May 2011 issue

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Germany Feedback

There was great variation where nationality was concerned in this month’s Feedback survey of German language school trends. And agency usage remained low in terms of student recruitment streams.

Germany Feedback at a glance

Total number of students: (female 107, male 84, unknown 33) 224
Average age in years: 27
Average length of programme in weeks: 11
Average number of students in class: 11
Average number of hours of language tuition per week: 24.5
% of students who found out about their course through an agent: 26
% of students who booked through an agent or advisor: 24
% of students who had been on another language programme: 40
% of students who would recommend their school: 92

Respondents by world region of origin Top nationalities
1. W Europe 25%
2. Asia 18%
3. Latin America 17%
3. C & E Europe 16%
5. Middle East 7%
6. N America 5%
7. Africa 2%
8. Australasia 1%
No reply 9%
1. Brazilian 24%
2. Indian 15%
3. Swiss 12%
4. American 11%
5. Spanish 10%
6. Italian 9%
7. French 8%
7. Russian 8%
9. Czech 7%
9. Malaysian 7%

In my class there are... How easy is it to practise your language skills with native speakers?
1. The right amount of students (69%)
2. Too many students who speak my language 11%
3. Too many students 8.5%
3. Too many students from one other country 8.5%
No reply 3%
1. Quite easy (50%)
2. Quite hard (39%)
3. Very hard (5%)
4. Very easy (3%)
No reply 3%

How did you find your programme? Did you book your course through an agent or an educational adviser?
1. Recommended by a friend/ relative (40%)
2. I found it on the Internet (28%)
3. Recommended by an agent (26%)
4. I saw it advertised 1%
No reply 5%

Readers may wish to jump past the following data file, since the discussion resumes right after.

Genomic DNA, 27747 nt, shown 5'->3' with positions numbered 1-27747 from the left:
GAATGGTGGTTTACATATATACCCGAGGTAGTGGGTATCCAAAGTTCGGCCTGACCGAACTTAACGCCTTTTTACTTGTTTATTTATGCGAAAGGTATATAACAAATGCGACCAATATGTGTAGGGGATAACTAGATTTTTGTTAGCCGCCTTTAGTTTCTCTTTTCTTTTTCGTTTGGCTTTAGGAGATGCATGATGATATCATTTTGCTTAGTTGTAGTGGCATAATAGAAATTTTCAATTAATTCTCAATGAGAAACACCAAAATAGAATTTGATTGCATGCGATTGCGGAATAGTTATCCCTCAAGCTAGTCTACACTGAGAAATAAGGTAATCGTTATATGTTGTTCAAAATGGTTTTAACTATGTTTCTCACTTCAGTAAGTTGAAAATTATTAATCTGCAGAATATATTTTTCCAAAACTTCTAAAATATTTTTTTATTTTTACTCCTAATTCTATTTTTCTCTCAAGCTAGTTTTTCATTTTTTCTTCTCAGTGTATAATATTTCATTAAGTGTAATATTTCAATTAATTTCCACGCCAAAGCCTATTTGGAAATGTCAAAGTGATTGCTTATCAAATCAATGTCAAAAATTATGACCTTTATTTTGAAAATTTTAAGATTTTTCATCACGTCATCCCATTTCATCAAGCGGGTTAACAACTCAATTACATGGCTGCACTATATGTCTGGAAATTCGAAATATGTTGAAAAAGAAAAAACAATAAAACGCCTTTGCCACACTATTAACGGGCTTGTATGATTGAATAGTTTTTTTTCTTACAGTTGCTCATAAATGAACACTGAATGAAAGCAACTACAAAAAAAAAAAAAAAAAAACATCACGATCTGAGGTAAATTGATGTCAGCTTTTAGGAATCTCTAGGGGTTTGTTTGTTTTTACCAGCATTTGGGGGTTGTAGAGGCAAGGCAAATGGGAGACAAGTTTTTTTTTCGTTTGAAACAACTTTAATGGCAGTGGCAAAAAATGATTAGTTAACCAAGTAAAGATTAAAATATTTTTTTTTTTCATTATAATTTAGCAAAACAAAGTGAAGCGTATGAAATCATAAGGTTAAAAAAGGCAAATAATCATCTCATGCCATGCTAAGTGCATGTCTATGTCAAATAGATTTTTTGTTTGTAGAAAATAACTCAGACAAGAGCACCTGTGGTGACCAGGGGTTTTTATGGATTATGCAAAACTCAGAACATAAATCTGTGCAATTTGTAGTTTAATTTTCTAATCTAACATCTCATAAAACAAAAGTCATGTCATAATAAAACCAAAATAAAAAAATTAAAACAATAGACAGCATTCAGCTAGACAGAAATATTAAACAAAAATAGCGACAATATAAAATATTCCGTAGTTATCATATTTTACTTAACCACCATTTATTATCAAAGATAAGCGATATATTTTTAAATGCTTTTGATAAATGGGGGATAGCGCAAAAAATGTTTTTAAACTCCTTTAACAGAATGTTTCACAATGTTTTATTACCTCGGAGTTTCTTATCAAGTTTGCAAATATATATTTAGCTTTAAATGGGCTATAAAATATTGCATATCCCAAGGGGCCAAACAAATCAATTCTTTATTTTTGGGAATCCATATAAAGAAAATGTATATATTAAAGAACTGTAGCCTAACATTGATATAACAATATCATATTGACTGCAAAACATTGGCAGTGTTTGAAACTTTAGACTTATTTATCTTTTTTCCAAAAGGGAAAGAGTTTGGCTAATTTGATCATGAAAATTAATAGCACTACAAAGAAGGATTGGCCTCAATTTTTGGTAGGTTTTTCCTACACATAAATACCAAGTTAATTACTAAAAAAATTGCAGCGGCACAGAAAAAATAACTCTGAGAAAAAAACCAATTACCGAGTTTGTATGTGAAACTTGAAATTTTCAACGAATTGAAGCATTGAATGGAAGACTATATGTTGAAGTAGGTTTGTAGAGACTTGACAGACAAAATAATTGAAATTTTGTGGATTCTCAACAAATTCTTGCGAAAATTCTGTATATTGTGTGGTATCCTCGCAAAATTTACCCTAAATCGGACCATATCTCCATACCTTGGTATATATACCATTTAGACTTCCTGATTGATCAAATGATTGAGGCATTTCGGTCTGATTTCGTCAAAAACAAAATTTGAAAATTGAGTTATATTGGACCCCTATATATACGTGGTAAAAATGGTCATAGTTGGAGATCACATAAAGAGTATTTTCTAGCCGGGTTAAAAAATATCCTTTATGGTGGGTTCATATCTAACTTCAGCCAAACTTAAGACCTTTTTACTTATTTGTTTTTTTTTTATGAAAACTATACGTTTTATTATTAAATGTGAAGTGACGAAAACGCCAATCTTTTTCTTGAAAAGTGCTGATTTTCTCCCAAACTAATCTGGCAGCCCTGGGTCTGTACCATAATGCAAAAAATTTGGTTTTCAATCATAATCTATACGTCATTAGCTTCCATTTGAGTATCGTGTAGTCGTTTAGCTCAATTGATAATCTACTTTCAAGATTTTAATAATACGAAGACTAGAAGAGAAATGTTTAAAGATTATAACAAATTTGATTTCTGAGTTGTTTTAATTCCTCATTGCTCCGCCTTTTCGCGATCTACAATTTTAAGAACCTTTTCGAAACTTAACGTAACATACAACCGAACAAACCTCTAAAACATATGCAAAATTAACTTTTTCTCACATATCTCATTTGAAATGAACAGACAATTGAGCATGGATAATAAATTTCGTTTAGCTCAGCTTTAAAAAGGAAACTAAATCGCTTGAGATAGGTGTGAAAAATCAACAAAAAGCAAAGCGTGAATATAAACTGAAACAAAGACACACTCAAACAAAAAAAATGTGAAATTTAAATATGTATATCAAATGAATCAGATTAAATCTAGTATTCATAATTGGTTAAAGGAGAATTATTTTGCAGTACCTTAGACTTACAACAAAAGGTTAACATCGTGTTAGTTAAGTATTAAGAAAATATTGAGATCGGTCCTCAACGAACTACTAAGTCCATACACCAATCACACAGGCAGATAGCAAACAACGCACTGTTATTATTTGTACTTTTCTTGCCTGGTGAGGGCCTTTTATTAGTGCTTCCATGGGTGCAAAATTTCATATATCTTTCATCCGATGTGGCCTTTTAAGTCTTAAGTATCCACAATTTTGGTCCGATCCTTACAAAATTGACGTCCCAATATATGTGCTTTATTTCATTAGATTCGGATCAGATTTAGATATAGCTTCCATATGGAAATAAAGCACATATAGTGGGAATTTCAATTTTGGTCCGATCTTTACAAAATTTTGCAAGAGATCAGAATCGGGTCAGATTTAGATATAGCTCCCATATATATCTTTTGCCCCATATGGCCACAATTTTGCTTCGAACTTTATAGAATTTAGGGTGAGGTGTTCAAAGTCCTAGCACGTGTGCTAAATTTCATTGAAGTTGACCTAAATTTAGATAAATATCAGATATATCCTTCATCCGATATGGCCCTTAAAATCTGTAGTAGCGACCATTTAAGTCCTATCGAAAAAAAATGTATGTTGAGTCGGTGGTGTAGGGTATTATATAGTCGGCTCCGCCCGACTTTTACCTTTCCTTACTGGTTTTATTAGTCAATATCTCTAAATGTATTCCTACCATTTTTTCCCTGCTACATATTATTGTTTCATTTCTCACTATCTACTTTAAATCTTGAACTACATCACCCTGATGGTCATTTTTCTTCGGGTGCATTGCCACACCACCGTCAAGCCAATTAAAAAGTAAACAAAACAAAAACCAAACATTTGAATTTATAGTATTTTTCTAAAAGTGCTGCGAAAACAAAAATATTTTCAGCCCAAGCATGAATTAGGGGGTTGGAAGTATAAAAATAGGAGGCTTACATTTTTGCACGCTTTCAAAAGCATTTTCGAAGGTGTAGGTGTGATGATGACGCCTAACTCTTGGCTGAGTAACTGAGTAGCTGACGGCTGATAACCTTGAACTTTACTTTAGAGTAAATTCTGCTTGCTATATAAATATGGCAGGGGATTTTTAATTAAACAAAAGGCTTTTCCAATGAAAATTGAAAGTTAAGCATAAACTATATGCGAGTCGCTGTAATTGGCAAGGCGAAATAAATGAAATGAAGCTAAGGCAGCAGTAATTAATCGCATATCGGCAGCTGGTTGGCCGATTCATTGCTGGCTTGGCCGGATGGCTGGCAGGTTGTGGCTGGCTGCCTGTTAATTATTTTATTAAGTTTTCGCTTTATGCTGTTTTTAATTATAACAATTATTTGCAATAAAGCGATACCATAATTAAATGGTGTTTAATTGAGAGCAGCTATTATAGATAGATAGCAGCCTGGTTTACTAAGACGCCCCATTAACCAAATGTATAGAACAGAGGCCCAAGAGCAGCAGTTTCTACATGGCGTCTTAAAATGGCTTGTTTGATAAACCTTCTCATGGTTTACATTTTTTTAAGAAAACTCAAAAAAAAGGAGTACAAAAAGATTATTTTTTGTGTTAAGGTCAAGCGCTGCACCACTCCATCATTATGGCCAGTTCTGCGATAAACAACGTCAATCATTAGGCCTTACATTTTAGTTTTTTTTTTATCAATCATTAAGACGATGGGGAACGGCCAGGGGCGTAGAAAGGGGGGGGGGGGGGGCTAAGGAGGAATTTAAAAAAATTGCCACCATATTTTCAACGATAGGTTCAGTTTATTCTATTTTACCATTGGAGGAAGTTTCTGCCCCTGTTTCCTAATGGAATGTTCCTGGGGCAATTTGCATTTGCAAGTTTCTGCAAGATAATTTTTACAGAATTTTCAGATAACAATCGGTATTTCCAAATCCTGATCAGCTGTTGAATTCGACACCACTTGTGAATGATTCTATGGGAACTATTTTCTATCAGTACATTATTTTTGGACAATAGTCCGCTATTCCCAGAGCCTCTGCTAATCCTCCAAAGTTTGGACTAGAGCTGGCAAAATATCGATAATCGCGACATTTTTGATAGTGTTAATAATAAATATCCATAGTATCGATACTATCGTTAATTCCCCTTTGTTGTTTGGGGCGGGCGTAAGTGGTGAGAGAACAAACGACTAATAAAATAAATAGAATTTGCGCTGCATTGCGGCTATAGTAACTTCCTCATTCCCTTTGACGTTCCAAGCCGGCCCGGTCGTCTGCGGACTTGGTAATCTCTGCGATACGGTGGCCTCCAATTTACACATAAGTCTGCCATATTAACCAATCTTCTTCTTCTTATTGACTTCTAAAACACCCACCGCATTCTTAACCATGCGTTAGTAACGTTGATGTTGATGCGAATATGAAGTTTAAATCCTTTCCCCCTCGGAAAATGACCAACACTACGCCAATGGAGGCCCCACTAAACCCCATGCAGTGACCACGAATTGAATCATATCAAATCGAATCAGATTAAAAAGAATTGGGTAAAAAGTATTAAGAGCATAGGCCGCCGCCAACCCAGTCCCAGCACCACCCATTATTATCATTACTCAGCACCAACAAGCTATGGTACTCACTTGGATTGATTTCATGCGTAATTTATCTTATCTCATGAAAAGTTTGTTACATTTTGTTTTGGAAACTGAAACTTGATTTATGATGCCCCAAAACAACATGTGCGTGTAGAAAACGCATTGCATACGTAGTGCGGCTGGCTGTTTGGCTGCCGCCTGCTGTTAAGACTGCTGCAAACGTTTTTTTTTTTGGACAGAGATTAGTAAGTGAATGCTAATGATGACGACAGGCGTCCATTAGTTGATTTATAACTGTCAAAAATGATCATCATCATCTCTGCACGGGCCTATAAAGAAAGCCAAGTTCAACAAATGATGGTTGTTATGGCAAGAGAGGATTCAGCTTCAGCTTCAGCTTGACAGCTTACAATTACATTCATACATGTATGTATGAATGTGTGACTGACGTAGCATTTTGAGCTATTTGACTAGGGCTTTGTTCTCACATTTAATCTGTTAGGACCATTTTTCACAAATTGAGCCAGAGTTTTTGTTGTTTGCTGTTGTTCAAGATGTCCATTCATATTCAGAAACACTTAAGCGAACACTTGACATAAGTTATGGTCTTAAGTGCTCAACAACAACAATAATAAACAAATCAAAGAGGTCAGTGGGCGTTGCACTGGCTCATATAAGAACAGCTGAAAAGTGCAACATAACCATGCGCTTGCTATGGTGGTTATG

Yes (24%)
No (66%)
Unknown (10%)

Student reasons for school selection included:
“Good price, clear objectives”
“Good recommendation, not too expensive, meals and a single room offered”
“It was part of a university programme”
“Special offers”
“Schools all over the world. Convenience and availability of intensive courses”
“I came to check out the school and the area. Both were good”

Before looking for your course, did you know where you wanted to study?
Yes (83%)
No (9%)
Unknown (8%)

Yes (52%)
No (38%)
Unknown (10%)
Yes (41%)
No (47%)
Unknown (12%)

Student nationality
An incredible 52 different nationalities took part in this month’s Feedback survey of German language schools. Western Europe continues to supply a bulk of all students (25 per cent) with the Swiss (12 per cent), Spanish (10 per cent), Italian (nine per cent) and French (eight per cent) ever present. However, total representation from this world region was lower than in 2010 (see May 2010, pages 36-37), when 62 per cent of all Feedback respondents hailed from Western Europe. Asian numbers, which tailed off significantly in 2010, came back fighting this year representing 18 per cent of all surveyed respondents. Indian students led the campaign with a 15 per cent share of the student base, although it is worth noting that 73 per cent attended the same institution. Latin American students were also more numerous this year, up seven percentage points to 17 per cent with Brazilians topping the nationality poll with a 24 per cent chunk of the market. Significantly more students (138 more) participated this year.

Student motivation
The largest group of respondents (38 per cent) said that they were presently using German in their home country for study purposes. A further 23 per cent said they were utilising the language at work. It should be noted that a majority of students left this question blank, however, suggesting perhaps most were new to the language. University/college students were by far the biggest occupational grouping (42 per cent), but student age varied considerably from 17-to-38 years old. Hence the overall average age was 27 years. Average course length has fluctuated over the last few years, peaking at 16 weeks in 2009 but dipping to just 11 weeks this year.